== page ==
Men’s Alcohol and Drug Commitments a Thing of the Past

May 12, 2016 § 5 Comments

The Department of Mental Health announced that, effective July 1, 2016, it will no longer accept new male patients into its drug and alcohol treatment facilities at Whitfield and Meridian. The programs are being discontinued due to budget cuts by the Mississippi legislature.

Men who are on the agency’s waiting list will be admitted until the cut-off date, but no new patients will be added to the list.

More than 50 employees will be laid off, although some will be eligible for reassignment to other jobs.

Women’s alcohol and drug treatment services at Whitfield will continue for now. Those services were unavailable for women in Meridian.

In this part of the state, Weems Community Mental Health offers an alcohol and drug treatment program, but it accepts voluntary patients only, all of whom must pay for treatment on a sliding scale.

Also, I understand that the number of psychiatric beds at East Mississippi, Whitfield, and smaller facilities is being scaled back for budgetary reasons, but I don’t have any particulars.

These are the people in the shadows about whom I have blogged here before.

[Note: This is the best information I could piece together; if I learn anything different, I will edit this post.]

§ 5 Responses to Men’s Alcohol and Drug Commitments a Thing of the Past

  • […] Our legislature slashed the Department of Mental Health’s budget, and that agency, forced to do its job on mere chickenfeed, has slashed services. It’s a topic I’ve discussed before here and here. […]

  • Judge Doleac says:

    Chancellor Primeaux – I am disappointed by this

    application of budget cuts and closure of vital services

    needed in these areas of addiction and mental illness

    for our citizens.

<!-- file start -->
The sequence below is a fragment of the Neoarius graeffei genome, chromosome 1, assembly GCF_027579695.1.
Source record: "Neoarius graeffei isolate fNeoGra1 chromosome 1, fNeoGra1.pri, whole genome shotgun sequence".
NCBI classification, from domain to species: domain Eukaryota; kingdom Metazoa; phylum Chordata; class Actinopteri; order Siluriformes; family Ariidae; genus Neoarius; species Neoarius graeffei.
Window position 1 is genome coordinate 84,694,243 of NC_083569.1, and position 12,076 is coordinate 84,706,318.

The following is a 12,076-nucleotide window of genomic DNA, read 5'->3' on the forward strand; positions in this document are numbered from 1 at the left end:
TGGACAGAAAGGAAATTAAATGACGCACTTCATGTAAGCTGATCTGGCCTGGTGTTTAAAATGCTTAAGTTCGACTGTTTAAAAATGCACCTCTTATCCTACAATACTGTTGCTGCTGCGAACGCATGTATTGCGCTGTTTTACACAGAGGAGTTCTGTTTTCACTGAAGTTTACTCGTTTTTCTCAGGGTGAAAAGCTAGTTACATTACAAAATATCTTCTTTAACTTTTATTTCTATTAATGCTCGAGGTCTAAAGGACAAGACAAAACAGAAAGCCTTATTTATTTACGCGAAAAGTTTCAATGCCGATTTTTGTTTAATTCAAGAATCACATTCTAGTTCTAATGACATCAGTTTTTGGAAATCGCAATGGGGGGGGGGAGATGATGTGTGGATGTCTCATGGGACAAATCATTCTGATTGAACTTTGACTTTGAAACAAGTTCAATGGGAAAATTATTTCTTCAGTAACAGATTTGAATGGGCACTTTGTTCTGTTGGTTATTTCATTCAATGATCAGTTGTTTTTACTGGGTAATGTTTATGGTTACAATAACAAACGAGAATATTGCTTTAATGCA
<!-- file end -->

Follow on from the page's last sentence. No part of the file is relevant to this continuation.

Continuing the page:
As Special Master for almost 19 years prior to becoming

    a Chancellor, I have a better than average understanding

    of the necessity of continuing maintenance, care, treatment,

    and therapy programs for the addicted and mentally ill.

    I will volunteer to speak to these concerns at the next session

    of the Legislature should you know of an effort to have

    these cuts revisited and the programs reinstated.

    There are plenty of statistics out there at this time about

    the profound adverse effect of these cuts on our State Dept. of

    Mental Health programs.

    These cuts will negatively impact commitments in Chancery and

    our ability to help those in need in all 82 counties… my view.

    R Doleac


  • Byron Mobley says:

    Legally how can the state still provide services for women that are now denied to men? Seem that our Legislature jus wants Mississippi to be sued over and over again?

  • John Freeland says:

    It is hard to measure the cost, in funds and the emotional toll, to the to the individuals, their families and the communities in which their folks live. Whatever happened to compassion and empathy? I see in in our local communities where it is not about politics.

  • Tim says:

    Sad thing is when these folks (mental health issues) don’t get help, then they end up on our prisons/jails which costs 5 times a much, but we will never learn.

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